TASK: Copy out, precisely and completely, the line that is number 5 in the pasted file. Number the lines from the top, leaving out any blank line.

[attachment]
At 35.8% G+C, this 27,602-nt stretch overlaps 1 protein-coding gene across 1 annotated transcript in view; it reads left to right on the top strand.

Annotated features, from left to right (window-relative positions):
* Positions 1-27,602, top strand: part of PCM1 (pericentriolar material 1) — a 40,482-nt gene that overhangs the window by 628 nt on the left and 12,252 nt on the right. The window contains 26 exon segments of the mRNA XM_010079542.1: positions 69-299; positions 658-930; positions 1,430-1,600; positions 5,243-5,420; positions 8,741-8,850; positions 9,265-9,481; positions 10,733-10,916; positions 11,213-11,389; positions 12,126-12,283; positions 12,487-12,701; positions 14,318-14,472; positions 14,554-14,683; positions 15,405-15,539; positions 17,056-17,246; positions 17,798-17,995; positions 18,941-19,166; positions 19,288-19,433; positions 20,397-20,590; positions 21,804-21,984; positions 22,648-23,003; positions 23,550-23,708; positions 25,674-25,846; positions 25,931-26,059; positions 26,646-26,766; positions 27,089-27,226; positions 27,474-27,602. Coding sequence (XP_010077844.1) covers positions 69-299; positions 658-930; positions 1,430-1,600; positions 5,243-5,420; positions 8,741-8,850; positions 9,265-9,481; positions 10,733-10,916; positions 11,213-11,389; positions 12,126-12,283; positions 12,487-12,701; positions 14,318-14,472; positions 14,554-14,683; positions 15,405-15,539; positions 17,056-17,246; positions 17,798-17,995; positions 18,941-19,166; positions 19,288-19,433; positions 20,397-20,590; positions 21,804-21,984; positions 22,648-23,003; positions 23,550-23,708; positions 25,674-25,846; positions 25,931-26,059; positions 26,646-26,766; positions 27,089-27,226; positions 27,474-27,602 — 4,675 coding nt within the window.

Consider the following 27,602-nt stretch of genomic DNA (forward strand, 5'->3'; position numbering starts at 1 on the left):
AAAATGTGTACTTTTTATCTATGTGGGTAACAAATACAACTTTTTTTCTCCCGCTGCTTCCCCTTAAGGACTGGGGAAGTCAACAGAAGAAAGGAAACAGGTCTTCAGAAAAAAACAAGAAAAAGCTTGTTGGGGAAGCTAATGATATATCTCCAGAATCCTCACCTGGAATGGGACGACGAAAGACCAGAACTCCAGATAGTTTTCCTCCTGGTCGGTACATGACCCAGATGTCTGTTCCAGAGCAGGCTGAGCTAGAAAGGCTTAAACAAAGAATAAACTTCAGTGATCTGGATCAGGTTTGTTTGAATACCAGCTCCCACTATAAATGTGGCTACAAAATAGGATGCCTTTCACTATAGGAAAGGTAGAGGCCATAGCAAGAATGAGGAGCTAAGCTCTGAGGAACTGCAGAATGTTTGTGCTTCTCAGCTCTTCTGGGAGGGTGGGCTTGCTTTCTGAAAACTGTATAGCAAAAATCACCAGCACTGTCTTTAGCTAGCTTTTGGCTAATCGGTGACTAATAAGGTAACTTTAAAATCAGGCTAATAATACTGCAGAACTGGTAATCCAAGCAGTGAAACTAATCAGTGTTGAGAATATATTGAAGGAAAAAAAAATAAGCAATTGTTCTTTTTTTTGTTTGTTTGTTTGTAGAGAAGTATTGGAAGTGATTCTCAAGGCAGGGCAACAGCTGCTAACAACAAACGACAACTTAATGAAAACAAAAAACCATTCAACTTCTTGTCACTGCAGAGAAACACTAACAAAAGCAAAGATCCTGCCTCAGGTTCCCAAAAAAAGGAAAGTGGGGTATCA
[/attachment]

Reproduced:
AAAATGTGTACTTTTTATCTATGTGGGTAACAAATACAACTTTTTTTCTCCCGCTGCTTCCCCTTAAGGACTGGGGAAGTCAACAGAAGAAAGGAAACAGGTCTTCAGAAAAAAACAAGAAAAAGCTTGTTGGGGAAGCTAATGATATATCTCCAGAATCCTCACCTGGAATGGGACGACGAAAGACCAGAACTCCAGATAGTTTTCCTCCTGGTCGGTACATGACCCAGATGTCTGTTCCAGAGCAGGCTGAGCTAGAAAGGCTTAAACAAAGAATAAACTTCAGTGATCTGGATCAGGTTTGTTTGAATACCAGCTCCCACTATAAATGTGGCTACAAAATAGGATGCCTTTCACTATAGGAAAGGTAGAGGCCATAGCAAGAATGAGGAGCTAAGCTCTGAGGAACTGCAGAATGTTTGTGCTTCTCAGCTCTTCTGGGAGGGTGGGCTTGCTTTCTGAAAACTGTATAGCAAAAATCACCAGCACTGTCTTTAGCTAGCTTTTGGCTAATCGGTGACTAATAAGGTAACTTTAAAATCAGGCTAATAATACTGCAGAACTGGTAATCCAAGCAGTGAAACTAATCAGTGTTGAGAATATATTGAAGGAAAAAAAAATAAGCAATTGTTCTTTTTTTTGTTTGTTTGTTTGTAGAGAAGTATTGGAAGTGATTCTCAAGGCAGGGCAACAGCTGCTAACAACAAACGACAACTTAATGAAAACAAAAAACCATTCAACTTCTTGTCACTGCAGAGAAACACTAACAAAAGCAAAGATCCTGCCTCAGGTTCCCAAAAAAAGGAAAGTGGGGTATCA